A routine day on the job over the summer changed in a heartbeat for a Florida co-op crew, now being honored as heroes.
Journeymen linemen Bruce Baird and Alan Bissell were working on an underground cable in Hudson along with apprentice linemen Tyson Libengood and Michael Farmer. Then the screaming began.
“We heard, ‘Help! Fire!’ from a distance. And right across the street we noticed there was a mobile home blazing,” said Baird, a 14-year veteran at Withlacoochee River Electric Cooperative.
“Alan and I ran over there. I went on one side of the trailer and he went on the other,” said Baird.
Bissell found an elderly man who’d managed to escape but was lying right outside the burning home, his hair singed.
Both linemen were worried there might be others inside, but the man said he’d been home alone, and Bissell helped him to safety. The man was also concerned about his car, so Bissell got the keys from his pocket and moved it.
“It’s all a blur to me,” said Bissell, who’s been with Dade City-based Withlacoochee 15 years. “I just remember running over there and hoping no one was inside because there weren’t many ways in, and I felt like I was going in no matter what.”
Never mind that they didn’t have firefighters’ equipment.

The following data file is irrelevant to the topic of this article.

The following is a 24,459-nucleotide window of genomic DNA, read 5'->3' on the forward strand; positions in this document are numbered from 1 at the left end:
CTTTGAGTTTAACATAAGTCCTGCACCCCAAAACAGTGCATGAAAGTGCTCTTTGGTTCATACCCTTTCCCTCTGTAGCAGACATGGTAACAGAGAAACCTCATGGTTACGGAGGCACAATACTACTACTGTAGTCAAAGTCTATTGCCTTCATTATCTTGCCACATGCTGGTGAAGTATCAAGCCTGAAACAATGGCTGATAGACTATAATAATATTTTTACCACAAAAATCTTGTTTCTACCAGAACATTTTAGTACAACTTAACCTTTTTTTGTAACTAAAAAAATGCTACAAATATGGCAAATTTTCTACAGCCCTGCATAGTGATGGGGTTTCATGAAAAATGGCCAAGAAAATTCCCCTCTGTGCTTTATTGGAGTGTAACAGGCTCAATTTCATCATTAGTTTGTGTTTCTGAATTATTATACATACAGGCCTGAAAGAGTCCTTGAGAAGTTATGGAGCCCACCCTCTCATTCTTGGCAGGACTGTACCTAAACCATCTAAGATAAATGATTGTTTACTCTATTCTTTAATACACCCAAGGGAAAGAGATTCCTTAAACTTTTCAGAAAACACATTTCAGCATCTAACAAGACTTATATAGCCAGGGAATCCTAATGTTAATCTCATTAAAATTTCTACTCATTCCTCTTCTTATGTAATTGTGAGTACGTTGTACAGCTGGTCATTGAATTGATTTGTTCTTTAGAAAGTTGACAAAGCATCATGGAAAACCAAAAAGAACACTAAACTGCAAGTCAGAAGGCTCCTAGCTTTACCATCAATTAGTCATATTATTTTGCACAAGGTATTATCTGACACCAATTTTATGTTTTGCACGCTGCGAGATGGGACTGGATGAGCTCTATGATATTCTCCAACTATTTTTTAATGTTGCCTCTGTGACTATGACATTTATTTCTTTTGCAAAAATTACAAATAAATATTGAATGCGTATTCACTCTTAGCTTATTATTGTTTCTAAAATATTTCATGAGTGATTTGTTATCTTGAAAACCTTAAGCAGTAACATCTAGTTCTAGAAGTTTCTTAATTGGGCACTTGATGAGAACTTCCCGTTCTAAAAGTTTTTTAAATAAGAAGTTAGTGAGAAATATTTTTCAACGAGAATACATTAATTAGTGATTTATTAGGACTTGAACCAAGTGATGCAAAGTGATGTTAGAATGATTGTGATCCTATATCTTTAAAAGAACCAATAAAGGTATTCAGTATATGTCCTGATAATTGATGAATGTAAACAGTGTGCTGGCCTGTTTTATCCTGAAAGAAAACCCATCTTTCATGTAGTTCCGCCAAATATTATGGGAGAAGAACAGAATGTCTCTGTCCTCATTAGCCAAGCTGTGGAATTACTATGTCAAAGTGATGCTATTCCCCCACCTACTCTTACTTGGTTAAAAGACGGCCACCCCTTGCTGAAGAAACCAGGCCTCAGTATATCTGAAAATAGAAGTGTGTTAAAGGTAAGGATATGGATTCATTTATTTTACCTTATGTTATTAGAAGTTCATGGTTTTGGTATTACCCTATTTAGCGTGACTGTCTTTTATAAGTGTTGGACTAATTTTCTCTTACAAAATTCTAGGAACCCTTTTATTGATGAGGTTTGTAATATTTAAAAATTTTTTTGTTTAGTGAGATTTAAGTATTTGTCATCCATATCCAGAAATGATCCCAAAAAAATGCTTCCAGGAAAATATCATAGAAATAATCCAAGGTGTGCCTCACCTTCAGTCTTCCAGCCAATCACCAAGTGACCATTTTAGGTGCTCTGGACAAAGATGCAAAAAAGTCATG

“If someone was in there, me and Bruce were going in,” said Bissell. “There was no doubt in my mind.”
Weren’t these two family men concerned about their own safety?
“Not at that point. No. When you hear somebody begging for help that’s the last thing I would want to think about,” said Baird. “If it was our grandfather we’d want somebody to do the same for us.”
“The adrenalin kicked in,” added Bissell.
For their actions that August day, Bissell and Baird were honored by the Pasco County Fire Rescue Department. When they arrived for the Sept. 27 ceremony they sadly learned that despite their efforts, the man later died from an infection.
Still, there’s no question that they’re heroes—which is no surprise to David Lambert, Withlacoochee’s manager of member relations.
“That just goes to the testament of the quality of people we have every day in co-ops across the country,” said Lambert. “They just really care about the community.”